Oxytocin is a natural hormone produced by a woman’s body that causes uterine contractions. Pitocin is the synthetic form of oxytocin, and is generally used to induce labor, or to augment labor by increasing the strength and duration of contractions for improvement of labor. Pitocin is only administered in the hospital, under a tightly controlled delivery system where only small amounts are used.

An amniocentesis is a definitive test where a high-risk doctor withdraws a small amount of amniotic fluid that surrounds the baby under ultrasound guidance to determine if the baby is affected by certain chromosomal abnormalities.

With an amniocentesis, there are risks of membranes rupturing and infection, leading to loss of the baby in up to 1% of cases.

The CVS test (chorionic villi sampling) can be performed earlier, around 11 to 13 weeks of pregnancy, and gives much of the same chromosomal information as an amniocentesis.

This test is also done under ultrasound guidance by a high-risk specialist.

During the test, a small sample of cells is taken from the placenta where it attaches to the wall of the uterus.

This sample is then used to detect birth defects, genetic diseases, and other problems during pregnancy. There is also a risk of pregnancy disruption with this test as well.

Having an epidural for pain management during labor is the preferred choice for many patients. To administer an epidural, a needle is placed between the vertebrae of the mother into a space called an epidural space. Medication is then placed into this space. A small catheter is then threaded through the needle into the space and the needle withdrawn. The catheter is left in place and taped so that it does not move.

Women in labor can then be given a continuous small amount of medication or be given a bolus dose when you begin to have pain. An epidural relaxes the pelvic muscles and the nerves are bathed in the local anesthetic medication which causes an insensitivity to pain. An epidural will not cause harm to the baby. A woman in labor will still feel the pressure of the contractions and the urge to push. After the baby is born, the catheter is removed.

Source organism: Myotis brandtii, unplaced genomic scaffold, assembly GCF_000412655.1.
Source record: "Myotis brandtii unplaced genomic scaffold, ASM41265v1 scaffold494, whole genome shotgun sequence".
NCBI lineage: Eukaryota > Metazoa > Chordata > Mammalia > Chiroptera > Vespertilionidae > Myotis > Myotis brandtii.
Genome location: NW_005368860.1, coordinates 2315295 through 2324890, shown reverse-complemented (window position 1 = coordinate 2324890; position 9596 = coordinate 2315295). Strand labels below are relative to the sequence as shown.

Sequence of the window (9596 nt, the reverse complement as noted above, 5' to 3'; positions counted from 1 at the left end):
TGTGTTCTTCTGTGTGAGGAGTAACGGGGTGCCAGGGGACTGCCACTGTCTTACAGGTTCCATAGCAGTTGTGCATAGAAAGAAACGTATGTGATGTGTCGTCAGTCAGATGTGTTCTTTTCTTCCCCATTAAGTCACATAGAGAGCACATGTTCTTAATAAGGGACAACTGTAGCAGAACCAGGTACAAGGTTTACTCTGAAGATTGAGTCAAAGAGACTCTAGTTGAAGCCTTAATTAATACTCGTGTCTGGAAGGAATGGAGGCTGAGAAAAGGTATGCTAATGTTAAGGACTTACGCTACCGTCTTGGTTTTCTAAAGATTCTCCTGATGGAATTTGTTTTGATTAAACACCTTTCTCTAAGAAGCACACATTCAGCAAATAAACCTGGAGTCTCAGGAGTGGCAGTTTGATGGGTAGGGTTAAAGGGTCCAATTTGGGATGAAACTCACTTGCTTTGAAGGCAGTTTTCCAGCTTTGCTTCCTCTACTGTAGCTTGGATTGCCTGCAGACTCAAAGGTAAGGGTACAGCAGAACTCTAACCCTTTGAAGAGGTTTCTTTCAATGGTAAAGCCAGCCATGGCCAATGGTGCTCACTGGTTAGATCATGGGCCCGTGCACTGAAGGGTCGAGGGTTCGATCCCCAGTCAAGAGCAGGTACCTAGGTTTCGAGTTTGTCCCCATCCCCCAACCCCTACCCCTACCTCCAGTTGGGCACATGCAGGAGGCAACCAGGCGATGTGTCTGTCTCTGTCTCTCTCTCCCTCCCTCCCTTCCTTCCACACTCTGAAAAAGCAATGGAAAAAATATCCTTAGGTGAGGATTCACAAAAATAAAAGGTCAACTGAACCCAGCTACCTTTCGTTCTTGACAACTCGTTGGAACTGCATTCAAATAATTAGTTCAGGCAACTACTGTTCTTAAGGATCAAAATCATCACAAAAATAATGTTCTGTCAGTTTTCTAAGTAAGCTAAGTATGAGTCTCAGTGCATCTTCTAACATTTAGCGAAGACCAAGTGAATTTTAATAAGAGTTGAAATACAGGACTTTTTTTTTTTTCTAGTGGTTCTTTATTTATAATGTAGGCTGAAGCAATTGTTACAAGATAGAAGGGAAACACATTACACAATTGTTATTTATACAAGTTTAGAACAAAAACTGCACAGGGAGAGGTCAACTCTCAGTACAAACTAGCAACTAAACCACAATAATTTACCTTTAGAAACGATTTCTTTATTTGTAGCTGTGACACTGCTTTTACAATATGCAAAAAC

Complications may include:

  • A drop in blood pressure
  • Allergic reactions to the medication
  • A true spinal block
  • Occasionally, slowing labor for a short period of time

Epidural anesthesia does not increase your chances of having a c-section or forceps delivery.

This study was developed to diagnose chromosomal birth defects as early as possible. Between the 11th and 13th week of pregnancy, a vaginal ultrasound study is performed to measure nuchal thickness (skin thickness at the level of baby’s neck) along with a blood test, which can be done as early as 9-10 weeks. These measures are then calculated to assess your risk level for Trisomy 21 (Down Syndrome) and Trisomy 18 and Trisomy 13, as well as determine the gender of your baby, if you wish to know it.

Childbirth classes are useful tools where open discussions and learning occurs. They are a place to ask questions, gather information, and to socialize with other pregnant women and their families. Knowledge is powerful and helps every parent prepare for their impending labor. 

Childbirth classes provide education on:

  • Common questions in pregnancy and labor
  • Prenatal development
  • Premature labor and how to identify it
  • The hospital, nurses, rules and regulations
  • How to tell if this is labor.
  • What to expect during labor and birth
  • Pain relief options.
  • Caring for your new baby.
  • Breastfeeding and lactation support

We encourage our patients to register as early as possible. For HVSH, you need to register online at www.hvsh.org

Have a question we didn't cover?

If you have concerns or questions that you don’t see here, please contact us online or call us at our office at (248) 360-9090.

Resources

Please follow this link here to download our Authorization to Release Medical Records Form.

Please follow this link here to download our Patient Information Form to fill out before your visit.

Please follow this link here to download our questionnaire to fill out before your visit.

Please follow this link here to view and/or download the 3 Hour Glucose Diet.

Thank you,

Metro OBGYN Staff